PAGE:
In 1836, the Natural History Society of Moscow awarded membership to an Englishman. Even better, Czar Nicholas I awarded the Englishman an honorary Doctorate of Civil Law from the University of St. Petersburg, after receiving an impressive selection of the gentleman's fossils.
There was just one problem. The distinguished Englishman was a woman.
Etheldred Benett's first name was one letter off from a name commonly applied to men: Ethelred. She had neither a feminine name nor avocation, so it's not surprising that, at a time when few women could participate in scientific societies, she should be mistaken for a man by foreign officials. But gentlemen geologists who cited her in their own books and papers often referred to her as Miss Benett, confident their colleagues would know exactly who they meant.
Benett was born in 1775 or 1776, meaning she was old enough to be the mother of Mary Anning, the other notable female fossil collector of the age. But Benett had advantages Anning lacked, namely a well-connected family and independent wealth. Etheldred and her sister Anna both received encouragement from Aylmer Bourke Lambert, a geologist and botanist who was a family relative by marriage. Anna focused on plants while Etheldred focused on fossils. She never married, and lived most of her life in the family home in western Wiltshire. Though she occasionally suffered from ill health, and had to contend with family matters, she had time to pursue her interests. According to Deborah Cadbury, Benett's carriage was a common site near the county's good fossil localities.
Benett studied geology as well as fossils. She produced a stratigraphic section of Wiltshire's Upper Chicksgrove Quarry, and gave it to the Geological Society of London in 1815. She sent corrections to the Society a year later, though naturalist James Sowerby didn't credit her when he published the stratigraphic section. In fact, the strat section was published without her knowledge, and Benett disputed some of the conclusions Sowerby reached based on her research. At the same time, Benett showed little regard for the work of Sowerby and mapmaker William Smith in identifying British strata.
When it came to fossils, the collection Benett assembled proved to be a valuable resource for her contemporary geologists and paleontologists. By about 1809, anyone studying the region's rocks did well to visit her curiosity cabinet. It contained thousands of specimens from the Age of Reptiles, many of the fossils serving as type specimens for new species declarations. In a 1989 review of her collection, Arthur Bogen and Hugh Torrens observed that her collection had an impact on modern understanding of "Porifa, Coelenterata, Echinodermata, and molluscan classes Cephalopoda, Gastropoda, and Bivalvia."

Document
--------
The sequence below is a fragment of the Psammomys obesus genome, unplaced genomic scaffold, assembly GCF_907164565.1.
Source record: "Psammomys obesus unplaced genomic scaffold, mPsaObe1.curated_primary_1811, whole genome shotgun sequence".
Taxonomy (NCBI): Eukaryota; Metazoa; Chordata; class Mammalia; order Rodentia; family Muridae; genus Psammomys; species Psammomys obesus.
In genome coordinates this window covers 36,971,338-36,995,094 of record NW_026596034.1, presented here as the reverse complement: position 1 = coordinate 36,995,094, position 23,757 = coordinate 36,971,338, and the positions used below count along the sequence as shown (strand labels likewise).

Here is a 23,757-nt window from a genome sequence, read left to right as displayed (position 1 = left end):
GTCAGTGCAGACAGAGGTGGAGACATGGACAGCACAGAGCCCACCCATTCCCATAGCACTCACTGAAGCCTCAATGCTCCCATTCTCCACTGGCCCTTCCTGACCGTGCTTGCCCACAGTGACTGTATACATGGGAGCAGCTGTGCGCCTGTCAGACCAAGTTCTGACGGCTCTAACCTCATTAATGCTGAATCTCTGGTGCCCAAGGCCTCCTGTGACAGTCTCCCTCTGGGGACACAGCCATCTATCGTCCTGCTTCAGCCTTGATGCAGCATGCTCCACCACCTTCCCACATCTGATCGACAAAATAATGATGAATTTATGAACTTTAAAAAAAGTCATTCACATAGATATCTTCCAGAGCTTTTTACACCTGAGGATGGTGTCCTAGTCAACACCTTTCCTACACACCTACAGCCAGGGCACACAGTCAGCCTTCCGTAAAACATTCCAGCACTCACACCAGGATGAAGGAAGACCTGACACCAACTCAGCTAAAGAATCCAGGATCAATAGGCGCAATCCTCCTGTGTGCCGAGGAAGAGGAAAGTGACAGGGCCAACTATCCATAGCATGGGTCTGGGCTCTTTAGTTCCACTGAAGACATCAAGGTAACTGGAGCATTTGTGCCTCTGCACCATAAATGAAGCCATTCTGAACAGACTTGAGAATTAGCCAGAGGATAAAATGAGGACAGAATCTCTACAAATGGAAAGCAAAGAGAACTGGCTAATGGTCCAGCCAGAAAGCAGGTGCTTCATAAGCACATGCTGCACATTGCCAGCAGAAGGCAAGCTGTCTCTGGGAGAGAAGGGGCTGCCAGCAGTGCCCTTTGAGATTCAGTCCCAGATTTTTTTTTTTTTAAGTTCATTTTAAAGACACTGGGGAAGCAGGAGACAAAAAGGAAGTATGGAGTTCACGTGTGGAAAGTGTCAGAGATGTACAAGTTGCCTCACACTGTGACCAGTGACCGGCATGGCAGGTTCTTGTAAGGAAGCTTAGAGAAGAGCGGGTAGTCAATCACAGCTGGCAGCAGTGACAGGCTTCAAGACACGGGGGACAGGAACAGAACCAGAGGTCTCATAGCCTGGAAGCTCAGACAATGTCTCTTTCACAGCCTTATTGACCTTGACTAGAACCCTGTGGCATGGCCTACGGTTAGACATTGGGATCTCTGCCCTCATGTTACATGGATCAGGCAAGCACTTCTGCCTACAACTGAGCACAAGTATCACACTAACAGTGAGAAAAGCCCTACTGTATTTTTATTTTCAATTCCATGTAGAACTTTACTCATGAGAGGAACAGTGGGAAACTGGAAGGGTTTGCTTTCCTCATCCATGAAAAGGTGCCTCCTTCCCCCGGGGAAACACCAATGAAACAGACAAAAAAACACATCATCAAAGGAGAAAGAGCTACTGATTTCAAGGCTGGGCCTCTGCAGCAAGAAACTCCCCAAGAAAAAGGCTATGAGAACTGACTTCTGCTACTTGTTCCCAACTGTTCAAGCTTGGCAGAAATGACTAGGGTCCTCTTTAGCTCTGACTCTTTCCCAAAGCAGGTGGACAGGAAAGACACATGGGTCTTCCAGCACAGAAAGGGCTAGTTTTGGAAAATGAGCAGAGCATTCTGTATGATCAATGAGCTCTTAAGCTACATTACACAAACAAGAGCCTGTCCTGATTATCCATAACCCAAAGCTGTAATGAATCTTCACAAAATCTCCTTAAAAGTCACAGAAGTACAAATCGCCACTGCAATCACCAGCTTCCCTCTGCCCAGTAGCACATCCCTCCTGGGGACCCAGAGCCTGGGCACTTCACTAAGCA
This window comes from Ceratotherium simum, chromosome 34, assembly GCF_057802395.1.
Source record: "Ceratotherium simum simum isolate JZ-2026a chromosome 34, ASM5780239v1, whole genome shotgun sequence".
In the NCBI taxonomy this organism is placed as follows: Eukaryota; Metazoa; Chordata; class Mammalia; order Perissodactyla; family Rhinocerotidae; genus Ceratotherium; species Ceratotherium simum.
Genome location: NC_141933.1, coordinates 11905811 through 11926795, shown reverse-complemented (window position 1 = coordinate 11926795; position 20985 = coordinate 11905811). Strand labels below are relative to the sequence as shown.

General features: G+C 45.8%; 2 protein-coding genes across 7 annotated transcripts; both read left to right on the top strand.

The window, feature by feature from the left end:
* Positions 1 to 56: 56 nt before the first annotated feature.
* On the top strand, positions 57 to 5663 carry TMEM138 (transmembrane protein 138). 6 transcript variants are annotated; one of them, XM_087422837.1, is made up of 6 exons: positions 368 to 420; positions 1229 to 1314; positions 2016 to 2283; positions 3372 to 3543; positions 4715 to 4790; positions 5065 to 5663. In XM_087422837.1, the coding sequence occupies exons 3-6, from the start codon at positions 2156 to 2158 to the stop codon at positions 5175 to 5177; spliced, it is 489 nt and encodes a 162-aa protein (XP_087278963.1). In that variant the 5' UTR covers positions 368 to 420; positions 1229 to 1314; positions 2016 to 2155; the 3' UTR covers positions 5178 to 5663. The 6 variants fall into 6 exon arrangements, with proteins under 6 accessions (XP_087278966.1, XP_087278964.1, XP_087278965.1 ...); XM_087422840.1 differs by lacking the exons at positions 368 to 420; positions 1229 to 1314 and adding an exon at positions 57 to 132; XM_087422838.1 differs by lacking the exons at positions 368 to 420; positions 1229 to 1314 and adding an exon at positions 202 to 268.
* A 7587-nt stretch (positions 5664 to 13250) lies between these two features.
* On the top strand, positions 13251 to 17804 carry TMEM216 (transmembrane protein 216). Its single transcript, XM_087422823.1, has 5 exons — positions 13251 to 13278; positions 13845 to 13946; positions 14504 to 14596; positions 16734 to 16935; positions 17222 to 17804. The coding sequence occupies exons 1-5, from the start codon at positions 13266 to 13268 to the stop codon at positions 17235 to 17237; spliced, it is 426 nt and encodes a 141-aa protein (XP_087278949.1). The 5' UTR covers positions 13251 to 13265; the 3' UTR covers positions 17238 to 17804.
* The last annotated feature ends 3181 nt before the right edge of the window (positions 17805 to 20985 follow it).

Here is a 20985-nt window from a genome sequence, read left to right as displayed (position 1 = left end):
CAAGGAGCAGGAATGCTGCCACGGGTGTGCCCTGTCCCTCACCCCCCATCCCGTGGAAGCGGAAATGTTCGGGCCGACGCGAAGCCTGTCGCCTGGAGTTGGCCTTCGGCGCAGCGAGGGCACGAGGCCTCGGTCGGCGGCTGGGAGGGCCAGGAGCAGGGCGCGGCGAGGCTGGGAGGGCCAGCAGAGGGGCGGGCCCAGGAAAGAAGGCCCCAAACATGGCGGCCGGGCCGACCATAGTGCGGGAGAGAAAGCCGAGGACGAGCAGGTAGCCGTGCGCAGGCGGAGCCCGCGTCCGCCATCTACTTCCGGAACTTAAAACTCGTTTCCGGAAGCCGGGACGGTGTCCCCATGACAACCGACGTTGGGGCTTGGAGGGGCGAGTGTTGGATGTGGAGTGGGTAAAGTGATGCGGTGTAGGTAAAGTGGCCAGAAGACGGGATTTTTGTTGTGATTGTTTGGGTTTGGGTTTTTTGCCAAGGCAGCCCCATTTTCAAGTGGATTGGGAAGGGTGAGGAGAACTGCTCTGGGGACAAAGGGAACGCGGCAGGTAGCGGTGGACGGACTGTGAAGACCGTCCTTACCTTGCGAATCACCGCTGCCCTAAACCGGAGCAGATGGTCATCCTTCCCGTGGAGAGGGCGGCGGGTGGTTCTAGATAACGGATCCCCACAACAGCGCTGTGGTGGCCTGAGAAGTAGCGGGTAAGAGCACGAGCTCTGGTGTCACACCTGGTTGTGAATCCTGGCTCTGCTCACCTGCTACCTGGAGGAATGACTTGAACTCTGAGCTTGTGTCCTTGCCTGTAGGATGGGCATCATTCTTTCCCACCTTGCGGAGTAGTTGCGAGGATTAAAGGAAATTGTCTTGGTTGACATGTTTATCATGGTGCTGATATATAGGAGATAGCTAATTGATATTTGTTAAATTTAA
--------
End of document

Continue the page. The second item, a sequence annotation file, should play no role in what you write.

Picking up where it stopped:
In 1831, Benett published two versions of a catalog of her fossil collection: Catalogue of the Organic Remains of the County of Wiltshire. The catalogs were not entirely public. They were printed, probably in small runs, by a provincial printer with few credentials. They did not wind up in bookstores. Instead, they were distributed to Benett's geological colleagues. Many paleontologists eventually forgot the catalogs, and Benett herself might have underestimated their value. But she filed copies with scientific institutions: the British Museum, the Woodwardian Museum, the Bristol Institution, even the Société Géologique in Paris. that enabled some of her names to become part of the scientific nomenclature. Collective amnesia about her catalogues led to some species-name priority disputes many years later.
The second catalog she published contained specimen illustrations, and she experimented with the relatively new technology of lithography as it was more economical than copper engravings.
In 1824, a contemporary of Benett's, Maria Graham, became the first female author in Transactions of the Geological Society, and she found herself in a public dispute with George Bellas Greenough, the Geological Society president. In contrast, Benett's decision to publish a catalog that would only be distributed to a private network — and was shrewdly dedicated to Greenough when he was the society's vice president, — was in keeping with the time's expectations of female modesty. Historian Susan Pickford writes:
By controlling the diffusion of her works to a carefully restricted sphere, she was seen to respect the norms of female propriety and thus avoided becoming embroiled in an unseemly public dispute over the scientific legitimacy of her work, as Maria Graham had been.
Pickford contends that Benett had another disadvantage besides her gender: her location. Wiltshire was provincial, and it was challenging to contribute to geology from outside London. In fact, a relatively small group of London streets housed the leading geologists and leading scientific institutions.
Benett was known partly for her fossil collection and geologizing, and partly for her correspondence with contemporary fossil lovers, including William Smith and Gideon Mantell (whom she once corrected on the spelling of her name, reminding him of the extra D). Benett and Mantell occasionally swapped fossils, and when Benett died in 1845, Mantell penned her obituary for the London Geological Journal.
After Benett's death, her fossil collection was split up and scattered across multiple museums in the United Kingdom — London, Leeds, Bristol among others. Some of her fossils found their way to the St. Petersburg Museum. The bulk of her collection was purchased by an American, Thomas Bellerby Wilson, and he relayed the fossils to the Academy of Natural Sciences of Philadelphia.
Narrative text and graphic design © by Michon Scott - Updated January 1, 2022